Teachers at Small Heath School in Birmingham were set to hold a crucial meeting on Wednesday to discuss their continuing battle against bosses.
The NUT union members have held three three-day strikes in defence of their victimised union rep Simon O’Hara.
The national union suspended a fourth strike on Tuesday of last week as bosses lifted Simon’s suspension.
This showed how flimsy that suspension was.
The union was right to say the suspension was aimed at victimising an effective union rep. But bosses suspended Simon again on the same day, this time on the basis of a private email that was mistakenly sent to the wrong person.
Their real reason remains the same—to try and weaken union organisation at Small Heath School.
The union should not have called off the strike. But the fight can still be won.
Teachers should vote for the union to ballot them as soon as possible for action against oppressive management.
And any resolution to the dispute must include Simon’s reinstatement. The NUT should throw its resources behind this fight.
It should go on the offensive in the media about conditions teachers face at the school.
It should get strikers touring schools in Birmingham and across Britain to put their case.
It should call a national protest in Birmingham in support of Simon and Small Heath teachers.
It should demand that other trade unionists and campaigners get behind the dispute and raise solidarity.
It is a matter of national importance that an activist is removed for carrying out the NUT’s policy.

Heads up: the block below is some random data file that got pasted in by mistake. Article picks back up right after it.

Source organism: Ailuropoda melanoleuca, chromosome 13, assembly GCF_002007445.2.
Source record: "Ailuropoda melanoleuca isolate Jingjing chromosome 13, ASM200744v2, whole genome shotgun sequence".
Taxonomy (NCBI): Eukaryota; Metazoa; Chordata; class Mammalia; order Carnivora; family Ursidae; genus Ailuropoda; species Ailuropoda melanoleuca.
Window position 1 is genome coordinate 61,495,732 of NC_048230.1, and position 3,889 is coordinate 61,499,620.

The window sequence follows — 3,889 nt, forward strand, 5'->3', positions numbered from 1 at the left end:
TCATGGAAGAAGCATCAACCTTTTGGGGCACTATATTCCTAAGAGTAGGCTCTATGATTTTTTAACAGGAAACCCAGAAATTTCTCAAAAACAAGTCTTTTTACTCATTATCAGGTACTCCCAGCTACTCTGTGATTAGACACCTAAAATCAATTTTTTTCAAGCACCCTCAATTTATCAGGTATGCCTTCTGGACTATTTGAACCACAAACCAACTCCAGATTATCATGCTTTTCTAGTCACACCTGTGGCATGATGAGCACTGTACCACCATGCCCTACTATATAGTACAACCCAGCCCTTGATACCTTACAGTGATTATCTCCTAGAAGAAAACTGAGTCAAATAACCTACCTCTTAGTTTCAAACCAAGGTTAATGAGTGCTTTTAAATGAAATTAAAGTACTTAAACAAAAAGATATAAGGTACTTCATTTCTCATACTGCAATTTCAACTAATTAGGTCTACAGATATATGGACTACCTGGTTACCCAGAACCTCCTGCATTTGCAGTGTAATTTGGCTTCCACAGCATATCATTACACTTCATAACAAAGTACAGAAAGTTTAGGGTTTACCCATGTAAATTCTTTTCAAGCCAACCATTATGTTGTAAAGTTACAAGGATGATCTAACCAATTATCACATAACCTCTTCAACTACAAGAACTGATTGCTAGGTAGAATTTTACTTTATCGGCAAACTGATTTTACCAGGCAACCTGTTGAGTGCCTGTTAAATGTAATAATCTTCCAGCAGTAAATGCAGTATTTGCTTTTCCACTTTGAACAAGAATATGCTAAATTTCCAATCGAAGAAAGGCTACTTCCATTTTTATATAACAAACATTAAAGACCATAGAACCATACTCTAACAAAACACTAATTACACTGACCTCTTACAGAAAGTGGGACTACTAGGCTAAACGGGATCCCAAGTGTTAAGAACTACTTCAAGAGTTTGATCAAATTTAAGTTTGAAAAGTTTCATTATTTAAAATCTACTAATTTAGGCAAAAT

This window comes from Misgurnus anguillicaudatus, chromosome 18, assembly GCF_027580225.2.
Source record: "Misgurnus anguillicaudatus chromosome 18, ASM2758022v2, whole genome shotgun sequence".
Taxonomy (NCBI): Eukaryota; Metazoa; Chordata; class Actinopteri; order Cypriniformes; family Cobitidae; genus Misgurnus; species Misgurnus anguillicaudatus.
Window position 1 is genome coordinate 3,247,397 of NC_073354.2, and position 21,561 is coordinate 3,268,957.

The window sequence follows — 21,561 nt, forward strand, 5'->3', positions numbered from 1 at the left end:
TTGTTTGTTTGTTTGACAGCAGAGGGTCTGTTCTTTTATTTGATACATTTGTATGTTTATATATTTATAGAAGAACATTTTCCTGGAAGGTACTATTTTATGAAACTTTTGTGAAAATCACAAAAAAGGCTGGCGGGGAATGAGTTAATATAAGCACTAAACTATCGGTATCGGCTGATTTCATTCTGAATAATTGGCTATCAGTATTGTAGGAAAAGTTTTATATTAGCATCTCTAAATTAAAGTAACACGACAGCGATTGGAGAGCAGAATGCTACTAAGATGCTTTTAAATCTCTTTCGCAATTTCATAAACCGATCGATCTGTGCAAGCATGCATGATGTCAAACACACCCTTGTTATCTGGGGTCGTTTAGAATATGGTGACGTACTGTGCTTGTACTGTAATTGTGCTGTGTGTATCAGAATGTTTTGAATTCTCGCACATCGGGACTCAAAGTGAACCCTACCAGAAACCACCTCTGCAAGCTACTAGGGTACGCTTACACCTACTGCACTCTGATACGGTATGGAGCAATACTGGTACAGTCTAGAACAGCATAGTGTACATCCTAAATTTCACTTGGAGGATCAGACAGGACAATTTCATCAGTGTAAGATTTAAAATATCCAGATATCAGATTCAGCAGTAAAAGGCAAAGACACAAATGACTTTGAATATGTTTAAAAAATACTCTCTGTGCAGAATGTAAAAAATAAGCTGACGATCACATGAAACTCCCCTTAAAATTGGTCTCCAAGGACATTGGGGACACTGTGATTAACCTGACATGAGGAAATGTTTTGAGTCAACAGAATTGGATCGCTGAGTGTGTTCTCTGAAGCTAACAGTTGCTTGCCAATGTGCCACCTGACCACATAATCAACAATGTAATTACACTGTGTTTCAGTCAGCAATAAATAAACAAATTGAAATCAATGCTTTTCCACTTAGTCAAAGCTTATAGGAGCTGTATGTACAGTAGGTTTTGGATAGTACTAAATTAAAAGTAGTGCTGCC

Strikes forced bosses to retreat on plans to turn the school into an academy and halted planned redundancies earlier this year.
Hard-hitting action, such as an all-out strike, can beat them back.
Workers have shown great courage and determination throughout this dispute.
But union officials refused to sanction an overwhelming vote to escalate the strikes. One teacher said this “knocked the stuffing” out of workers.
Another said they felt that “management are crowing” after the action was called off last week.
Several teachers have told Socialist Worker they feel intimidated in the school, particularly since Simon was suspended in January.
They know that bosses will return to their planned attacks given the chance.
One told Socialist Worker, “They want a new structure and a new timetable.
“This will bring back the problem of redundancies.”
Another said, “It will be catastrophic if we don’t win. Other schools turned into academies have become more regimented.
“There’s a high staff turnover and a high number of supply teachers.
“The community doesn’t have a say in anything.”
The battle at Small Heath is about more than defending one union rep.
It is about defending the right of workers to organise collectively and defending education.
That’s why the union needs to urgently step up the fight to win.